“Blithe Spirit”, now playing at The Phoenix Theatre, brought out a crowd of spirited well-wishers for Friday’s opening night. Noel Coward’s 1941 British comedy about matters concerning The Other Side of the grave couldn’t be a better selection for this time of year.
Known for its motto, “comedy without all the drama,” The Phoenix Theatre revels in farcical humor, pranks, slapstick, parodies, and more. Eric Lewis skillfully directs the play’s six actors in this production, capitalizing on the space of the intimate stage, which seems perfectly suited for this cast – a mix of fresh faces and popular Phoenix veterans.
Following a welcome from Christine Mosere, managing director, the house was shrouded in darkness and mischievous forces took over.
Coward’s play about death, love and longing, focuses on novelist Charles Condomine (played by Asa Sholdez), who has invited eccentric medium Madame Arcati (played by Melanie Calderwood) to his house to conduct a séance, hoping to gather material for his next book. The séance is attended by Condomine’s current wife Ruth (Elizabeth Adkisson) and Dr. and Mrs. Bradman (Keith Dahlgren and Vicki Lynn Maxey, respectively).
Theatregoers welcomed to The Phoenix stage Elizabeth Adkisson, whose presence is matched by her striking elegance. She made her Phoenix entrance in a gown to die for, accessorized by gorgeous jewelry befitting her station as the wife of a wealthy socialite. Whether center stage – or not – Adkisson was drop-dead gorgeous in a wardrobe selected by Arin Larson. “Blithe Spirit” is Arin’s first costume manager stint at The Phoenix and she showed her acumen for the history of fashion with her wardrobe selections.
Sholdez was perfect in the role of Charles Condomine, pouring Britian’s driest martinis – cool, calm, and collected – that is, until “a certain moment” when his unraveling begins. A seasoned veteran of the theatre Sholdez managed the role of Charles Condomine and its range with the cleverest skill whether succumbing, or standing up to, the whims and willfulness of two wives – oh the horror!
The first laugh of the night went to Rebekah Dawn as her character Edith tries out her new job as the Condomine’s maid displaying the style of a drill sergeant in some scenes, and a scampering little mouse in others. The audience didn’t mind showing their amusement at Edith’s attempts to “get it right” as a maid in the proper Condomine household.
Then, the Phoenix really took flight. Melanie Calderwood entered the scene as Madame Arcati and fans stomped, cheered, and lost all British (and for that matter, Edmonds’) decorum. Getting a chance to gaze upon Madame’s feathered, glittered, outrageous turban was worth the price of admission, I guarantee. Calderwood has theatre talent that rises to the quality of Carol Burnett. It is no wonder that she has such a loyal following. Admirers make no secret of their pure adoration for her as she twirls, stumbles, mimes, drops to the floor, allows herself to be poked, nudged, and pinched – if that’s what will bring out a laugh from the audience.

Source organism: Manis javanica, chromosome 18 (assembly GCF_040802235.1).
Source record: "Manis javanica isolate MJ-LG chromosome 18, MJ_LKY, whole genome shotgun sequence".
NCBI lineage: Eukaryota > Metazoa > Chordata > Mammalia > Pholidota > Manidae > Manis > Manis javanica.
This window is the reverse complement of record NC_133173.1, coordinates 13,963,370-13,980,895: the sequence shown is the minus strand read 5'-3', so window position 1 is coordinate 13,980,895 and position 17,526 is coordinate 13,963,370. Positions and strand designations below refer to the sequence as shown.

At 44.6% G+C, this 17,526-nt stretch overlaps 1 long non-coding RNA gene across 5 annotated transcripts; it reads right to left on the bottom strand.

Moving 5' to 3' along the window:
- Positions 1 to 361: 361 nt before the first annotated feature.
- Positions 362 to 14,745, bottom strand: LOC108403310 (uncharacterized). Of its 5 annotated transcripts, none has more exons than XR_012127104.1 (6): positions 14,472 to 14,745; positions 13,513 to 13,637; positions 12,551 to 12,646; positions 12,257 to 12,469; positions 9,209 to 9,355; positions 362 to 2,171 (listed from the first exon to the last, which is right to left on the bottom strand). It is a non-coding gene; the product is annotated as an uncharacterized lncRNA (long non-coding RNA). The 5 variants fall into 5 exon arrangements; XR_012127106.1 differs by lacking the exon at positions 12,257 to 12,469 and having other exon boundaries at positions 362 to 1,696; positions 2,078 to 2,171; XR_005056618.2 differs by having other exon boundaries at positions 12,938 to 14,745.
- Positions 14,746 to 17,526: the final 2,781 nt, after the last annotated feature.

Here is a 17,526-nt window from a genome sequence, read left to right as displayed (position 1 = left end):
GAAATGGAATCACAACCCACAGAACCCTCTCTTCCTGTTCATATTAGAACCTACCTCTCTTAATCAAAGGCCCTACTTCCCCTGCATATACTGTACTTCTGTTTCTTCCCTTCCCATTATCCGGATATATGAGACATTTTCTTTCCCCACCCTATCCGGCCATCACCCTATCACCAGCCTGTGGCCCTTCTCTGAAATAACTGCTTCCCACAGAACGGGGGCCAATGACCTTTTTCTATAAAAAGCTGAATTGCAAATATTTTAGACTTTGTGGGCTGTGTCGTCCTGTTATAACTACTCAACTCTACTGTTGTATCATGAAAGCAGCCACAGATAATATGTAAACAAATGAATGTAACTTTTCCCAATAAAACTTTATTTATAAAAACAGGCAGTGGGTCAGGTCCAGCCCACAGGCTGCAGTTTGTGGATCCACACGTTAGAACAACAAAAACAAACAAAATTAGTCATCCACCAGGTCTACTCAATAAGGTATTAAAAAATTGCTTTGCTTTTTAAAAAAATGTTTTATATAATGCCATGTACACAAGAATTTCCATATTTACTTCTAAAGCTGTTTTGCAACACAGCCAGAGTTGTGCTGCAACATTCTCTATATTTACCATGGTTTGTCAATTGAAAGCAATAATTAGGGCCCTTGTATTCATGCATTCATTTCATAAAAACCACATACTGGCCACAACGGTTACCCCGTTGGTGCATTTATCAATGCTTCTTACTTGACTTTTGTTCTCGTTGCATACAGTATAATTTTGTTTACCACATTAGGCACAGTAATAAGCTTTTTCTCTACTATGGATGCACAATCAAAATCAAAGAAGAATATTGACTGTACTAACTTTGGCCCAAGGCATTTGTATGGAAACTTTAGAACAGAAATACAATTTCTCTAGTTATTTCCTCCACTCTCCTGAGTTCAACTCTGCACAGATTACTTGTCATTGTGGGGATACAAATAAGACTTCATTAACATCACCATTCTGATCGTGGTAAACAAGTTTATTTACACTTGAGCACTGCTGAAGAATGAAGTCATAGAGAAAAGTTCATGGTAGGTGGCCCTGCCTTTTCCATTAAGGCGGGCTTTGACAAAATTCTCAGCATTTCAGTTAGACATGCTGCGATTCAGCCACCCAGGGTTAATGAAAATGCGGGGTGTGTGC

Dr. Bradman and Mrs. Bradman played their hand well as the dinner party guests of the Condomine’s – with the good doctor being, seemingly, everyone’s personal physician. The couple’s lines were well-delivered, impeccable timing and every bit British. The Bradman’s were perfect foils and wonderful as supporting cast. With a theatre career that began in 1978 I would expect Keith Dahlgren to expand his portfolio to include more Phoenix Theatre roles. Vicki Lynn Maxey’s performance was perfection, and her vitae is filled with impressive TV, film and stage roles. Notable was her timing and dialogue. She played the perfect confidante, not saying too much – verbally – while her expressions and mannerisms led the audience on a merry chase of innuendos.
Then, as expected, Death blows in during the séance taking the form of Charles Condomine’s late wife Elvira who arrives in a seductive gossamer white for a second engagement in Condomine’s life. Caitlin Frances plays Elvira with impish impertinence, mockery, feigned innocence, and sultry seduction. The actress’ range is star-quality impressive. Her entrance onto The Phoenix Theatre stage is like . . . a breath of fresh air.
No detail was overlooked in lighting design (Linda Currey) or sound design (Megan McKay). Getting it wrong in the “eerie staging department” can bury an ethereal production. But, Currey and McKay proved their skill and experience as the mood was set with perfection.
All in all,“Blithe Spirit” was dead-on successful. Wicked fun inspired by a skilled director who knows theatre on a professional quality level. Congratulations are due the cast, director, crew, and house management for spirited good show.
Gala scheduled Thursday, Nov. 13
The Phoenix Company took the opportunity to remind the audience of its upcoming Desert Gala and fundraiser scheduled for Thursday, Nov. 13. The festivities will take place at Edmonds Center for The Arts. Tickets are $35 and can be purchased at the box office, 9673 Firdale Ave., or by calling 206-533-2000.
— By Emily Hill